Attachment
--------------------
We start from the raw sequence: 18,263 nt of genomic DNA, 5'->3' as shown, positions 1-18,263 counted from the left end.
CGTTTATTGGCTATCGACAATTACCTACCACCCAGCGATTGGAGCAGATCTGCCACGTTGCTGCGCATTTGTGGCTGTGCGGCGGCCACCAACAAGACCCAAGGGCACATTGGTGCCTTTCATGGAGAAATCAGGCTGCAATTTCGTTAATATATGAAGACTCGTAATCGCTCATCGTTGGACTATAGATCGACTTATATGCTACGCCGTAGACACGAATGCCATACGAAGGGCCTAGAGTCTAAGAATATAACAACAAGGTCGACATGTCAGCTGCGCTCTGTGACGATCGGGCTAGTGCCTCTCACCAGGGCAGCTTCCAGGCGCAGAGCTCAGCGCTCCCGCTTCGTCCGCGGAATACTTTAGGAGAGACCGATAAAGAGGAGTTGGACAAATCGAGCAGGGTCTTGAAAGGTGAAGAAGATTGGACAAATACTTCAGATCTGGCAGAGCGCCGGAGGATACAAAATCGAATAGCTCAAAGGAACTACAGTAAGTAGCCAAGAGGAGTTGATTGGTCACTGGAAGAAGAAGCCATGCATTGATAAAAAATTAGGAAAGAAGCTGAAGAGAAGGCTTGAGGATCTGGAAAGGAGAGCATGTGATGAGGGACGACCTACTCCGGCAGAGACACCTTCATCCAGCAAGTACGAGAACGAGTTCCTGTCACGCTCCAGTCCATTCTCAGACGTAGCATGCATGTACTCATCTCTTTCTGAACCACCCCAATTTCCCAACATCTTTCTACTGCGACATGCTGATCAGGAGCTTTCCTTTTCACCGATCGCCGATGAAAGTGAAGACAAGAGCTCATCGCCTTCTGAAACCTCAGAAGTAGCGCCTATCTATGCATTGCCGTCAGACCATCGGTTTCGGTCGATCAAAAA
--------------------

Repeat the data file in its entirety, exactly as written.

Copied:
We start from the raw sequence: 18,263 nt of genomic DNA, 5'->3' as shown, positions 1-18,263 counted from the left end.
CGTTTATTGGCTATCGACAATTACCTACCACCCAGCGATTGGAGCAGATCTGCCACGTTGCTGCGCATTTGTGGCTGTGCGGCGGCCACCAACAAGACCCAAGGGCACATTGGTGCCTTTCATGGAGAAATCAGGCTGCAATTTCGTTAATATATGAAGACTCGTAATCGCTCATCGTTGGACTATAGATCGACTTATATGCTACGCCGTAGACACGAATGCCATACGAAGGGCCTAGAGTCTAAGAATATAACAACAAGGTCGACATGTCAGCTGCGCTCTGTGACGATCGGGCTAGTGCCTCTCACCAGGGCAGCTTCCAGGCGCAGAGCTCAGCGCTCCCGCTTCGTCCGCGGAATACTTTAGGAGAGACCGATAAAGAGGAGTTGGACAAATCGAGCAGGGTCTTGAAAGGTGAAGAAGATTGGACAAATACTTCAGATCTGGCAGAGCGCCGGAGGATACAAAATCGAATAGCTCAAAGGAACTACAGTAAGTAGCCAAGAGGAGTTGATTGGTCACTGGAAGAAGAAGCCATGCATTGATAAAAAATTAGGAAAGAAGCTGAAGAGAAGGCTTGAGGATCTGGAAAGGAGAGCATGTGATGAGGGACGACCTACTCCGGCAGAGACACCTTCATCCAGCAAGTACGAGAACGAGTTCCTGTCACGCTCCAGTCCATTCTCAGACGTAGCATGCATGTACTCATCTCTTTCTGAACCACCCCAATTTCCCAACATCTTTCTACTGCGACATGCTGATCAGGAGCTTTCCTTTTCACCGATCGCCGATGAAAGTGAAGACAAGAGCTCATCGCCTTCTGAAACCTCAGAAGTAGCGCCTATCTATGCATTGCCGTCAGACCATCGGTTTCGGTCGATCAAAAA